Louis A. Gaspar Ukulele Copy

August 13, 2007

OK…I just couldn’t wait. I had most of the parts to make a soprano uke (top, back, sides) lying around. I had made them from an old mahogany board my father gave me. I still had a nice chunk of this original board, so I made up a Louis A. Gaspar style neck.

Naturally, I hit snags. I made a one piece neck, but I cut it too thin (ugh!). One-piece necks waste wood, and wood just doesn’t grow on trees like it used to.   

Next I made a 2-piece joined neck. This one came out much better than the one piece, but it was still a hair too short. Close enough though for a prototype.

I covered the joint on the front of the pegboard with a piece of veneer which doesn’t match very well. At this point it looked like this uke is quickly heading in the direction of ugly-town.  Looks are not the overall point. I want nice tone and a little more insight into the mind of Louis A. Gaspar — the mysterious ugly uke-builder.

A spline joint to hold the neck on was out of the question. The frets are set directly into the neck…so a spline would show through the fretboard above the 12th fret.  I added some dowels to the neck to reenforce and register the neck and top body block. Overkill? Probably.

I also didn’t make a Gaspar body mold. I just fudged the general shape using my generic Martin-looking body mold. My guess is that in his day, Louis Gaspar wasn’t sticking very closely to a particular body shape – so no biggie.

The ancient mahogany that my father gave me was a mixed blessing. Very dense with crazy grain. One side bent easily, but the other side was torture.  Somehow I got the sides to be fairly symmetrical. Overall the uke is a bit fat around the middle, but close enough for the prototype.

 I started this project by trying to stick as closely to the Louis Gaspar uke design as possible. But I made a lot of changes. Hopefully all the changes are for the for the better. I have two-piece top and back wood. My top is nice and thin – the sides are very thin – actually so thin that I might reenforce the area near the neck with some veneer.  I tried to add bow in the back of the Uke like the Gaspar has. I had never done that before. It isnt as noticible as I had hoped, but its OK.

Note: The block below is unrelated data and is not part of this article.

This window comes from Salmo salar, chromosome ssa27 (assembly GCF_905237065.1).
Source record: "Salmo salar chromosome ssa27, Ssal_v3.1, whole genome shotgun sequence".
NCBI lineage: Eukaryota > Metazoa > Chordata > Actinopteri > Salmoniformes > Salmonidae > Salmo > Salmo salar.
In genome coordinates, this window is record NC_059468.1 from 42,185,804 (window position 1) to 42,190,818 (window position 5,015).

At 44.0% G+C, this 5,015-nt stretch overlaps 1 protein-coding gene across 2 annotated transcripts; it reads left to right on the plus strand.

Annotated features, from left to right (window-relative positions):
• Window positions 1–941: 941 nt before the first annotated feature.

One of the things that I noticed about my genuine Gaspar Uke is that it is extremely light in weight – much thinner wood that I would have ever dared use on my own, plus the freaky aluminum tuners are almost weightless. I heft a package of uninstalled Gotoh banjo tuners that are sitting on my desk and they almost seem as heavy as the entire Gaspar uke.

 

My kerfing is poplar and I have some light spruce for cross braces. I had to make a soundhole ring, I’m too big a chicken to just leave it unsupported, but it isnt that much.  Somehow though, my Uke (without tuners) is already heavier than the Gaspar Uke. I used maple veneer for the bridge pad, rather than the tounge-depressor that Gaspar used. My pad is actually lighter than his. But somehow its not a light uke. I have some more learning to do.

 The fret markers are homebrew shell dots. The frets are made of narrow mandolin fretwire. This wire seems significantly heavier than the vintage brass wire on the original Gaspar Uke. I have never seen that style of fret wire for sale, but it seems to be on many of the old ukuleles that I have seen.

At this time the not-so-curvy curved back is on and drying.

I still need to make the bridge, and install the tuners, install the 12th fret then finish – should have more pics soon.

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One Response to “Louis A. Gaspar Ukulele Copy”

  1. jameswillisisthebest Says:

    This is my first post
    just saying HI


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